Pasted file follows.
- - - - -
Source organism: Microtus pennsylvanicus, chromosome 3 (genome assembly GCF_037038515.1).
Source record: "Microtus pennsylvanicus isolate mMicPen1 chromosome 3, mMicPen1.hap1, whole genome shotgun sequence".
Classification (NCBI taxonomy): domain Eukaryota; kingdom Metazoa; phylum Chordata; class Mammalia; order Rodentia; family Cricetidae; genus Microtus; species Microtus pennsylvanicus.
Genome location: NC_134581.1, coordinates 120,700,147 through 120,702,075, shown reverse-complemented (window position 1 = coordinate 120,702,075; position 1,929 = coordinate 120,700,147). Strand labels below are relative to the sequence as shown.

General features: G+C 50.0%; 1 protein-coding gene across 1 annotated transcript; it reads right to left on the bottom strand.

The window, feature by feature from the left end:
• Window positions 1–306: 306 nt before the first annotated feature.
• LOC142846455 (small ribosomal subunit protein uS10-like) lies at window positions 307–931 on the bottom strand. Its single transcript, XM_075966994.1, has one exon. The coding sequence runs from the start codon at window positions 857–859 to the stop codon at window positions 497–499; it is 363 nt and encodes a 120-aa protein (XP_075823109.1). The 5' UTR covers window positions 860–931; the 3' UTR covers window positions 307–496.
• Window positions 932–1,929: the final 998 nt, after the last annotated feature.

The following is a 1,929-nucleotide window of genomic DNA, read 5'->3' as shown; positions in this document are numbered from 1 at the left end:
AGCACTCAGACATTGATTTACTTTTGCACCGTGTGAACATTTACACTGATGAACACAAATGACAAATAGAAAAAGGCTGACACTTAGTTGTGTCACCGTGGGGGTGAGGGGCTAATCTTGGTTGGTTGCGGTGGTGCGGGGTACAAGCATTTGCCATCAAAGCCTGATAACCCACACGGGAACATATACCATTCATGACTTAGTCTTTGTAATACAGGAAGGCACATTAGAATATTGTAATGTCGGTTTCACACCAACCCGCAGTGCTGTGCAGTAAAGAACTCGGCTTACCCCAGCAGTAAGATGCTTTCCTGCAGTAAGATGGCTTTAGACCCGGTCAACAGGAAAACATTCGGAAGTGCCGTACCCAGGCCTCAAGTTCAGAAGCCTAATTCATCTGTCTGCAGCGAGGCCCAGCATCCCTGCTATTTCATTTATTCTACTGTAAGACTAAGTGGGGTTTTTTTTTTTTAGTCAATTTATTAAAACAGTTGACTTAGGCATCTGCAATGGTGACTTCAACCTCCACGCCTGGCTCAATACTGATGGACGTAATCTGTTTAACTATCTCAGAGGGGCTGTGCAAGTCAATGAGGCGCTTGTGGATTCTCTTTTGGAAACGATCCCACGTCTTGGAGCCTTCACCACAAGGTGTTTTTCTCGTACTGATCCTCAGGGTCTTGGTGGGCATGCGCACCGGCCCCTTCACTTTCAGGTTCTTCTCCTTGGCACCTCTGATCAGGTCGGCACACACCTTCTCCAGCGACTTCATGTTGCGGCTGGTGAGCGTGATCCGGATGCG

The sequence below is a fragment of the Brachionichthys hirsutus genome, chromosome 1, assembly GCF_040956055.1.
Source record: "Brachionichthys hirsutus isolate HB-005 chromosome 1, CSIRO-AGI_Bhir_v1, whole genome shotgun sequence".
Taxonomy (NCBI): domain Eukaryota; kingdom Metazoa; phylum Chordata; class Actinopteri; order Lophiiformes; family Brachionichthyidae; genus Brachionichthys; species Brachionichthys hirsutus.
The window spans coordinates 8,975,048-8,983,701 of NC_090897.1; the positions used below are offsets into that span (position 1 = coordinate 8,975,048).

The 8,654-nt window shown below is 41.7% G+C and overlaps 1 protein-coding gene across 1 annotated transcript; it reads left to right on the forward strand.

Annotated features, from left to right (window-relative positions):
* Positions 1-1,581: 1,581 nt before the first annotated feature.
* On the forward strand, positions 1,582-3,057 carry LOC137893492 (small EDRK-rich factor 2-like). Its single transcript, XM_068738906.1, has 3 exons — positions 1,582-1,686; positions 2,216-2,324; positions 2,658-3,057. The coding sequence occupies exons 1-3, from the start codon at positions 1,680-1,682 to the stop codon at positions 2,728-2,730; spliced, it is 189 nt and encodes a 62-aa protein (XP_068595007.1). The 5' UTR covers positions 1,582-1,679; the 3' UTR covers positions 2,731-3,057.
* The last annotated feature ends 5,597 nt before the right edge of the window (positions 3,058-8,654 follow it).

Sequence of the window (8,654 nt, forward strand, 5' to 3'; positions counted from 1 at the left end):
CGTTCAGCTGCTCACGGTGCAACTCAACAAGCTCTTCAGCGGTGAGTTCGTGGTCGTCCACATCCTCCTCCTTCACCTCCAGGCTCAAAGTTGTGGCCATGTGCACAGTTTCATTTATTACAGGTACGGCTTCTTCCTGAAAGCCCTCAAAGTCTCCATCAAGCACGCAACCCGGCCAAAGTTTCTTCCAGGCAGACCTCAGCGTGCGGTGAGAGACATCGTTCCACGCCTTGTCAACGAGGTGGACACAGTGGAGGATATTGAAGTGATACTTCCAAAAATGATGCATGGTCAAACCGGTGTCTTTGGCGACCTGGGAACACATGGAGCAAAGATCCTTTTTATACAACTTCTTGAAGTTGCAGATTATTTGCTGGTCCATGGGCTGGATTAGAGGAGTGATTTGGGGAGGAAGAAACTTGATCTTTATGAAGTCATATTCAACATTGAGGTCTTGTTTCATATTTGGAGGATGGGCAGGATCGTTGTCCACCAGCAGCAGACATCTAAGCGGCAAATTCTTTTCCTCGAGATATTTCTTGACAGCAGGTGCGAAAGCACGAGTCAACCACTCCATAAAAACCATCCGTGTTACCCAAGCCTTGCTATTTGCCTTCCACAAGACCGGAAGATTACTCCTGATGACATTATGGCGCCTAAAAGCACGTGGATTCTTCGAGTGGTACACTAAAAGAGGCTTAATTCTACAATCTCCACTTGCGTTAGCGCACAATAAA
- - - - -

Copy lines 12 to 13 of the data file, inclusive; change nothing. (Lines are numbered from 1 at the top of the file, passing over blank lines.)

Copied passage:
The sequence below is a fragment of the Brachionichthys hirsutus genome, chromosome 1, assembly GCF_040956055.1.
Source record: "Brachionichthys hirsutus isolate HB-005 chromosome 1, CSIRO-AGI_Bhir_v1, whole genome shotgun sequence".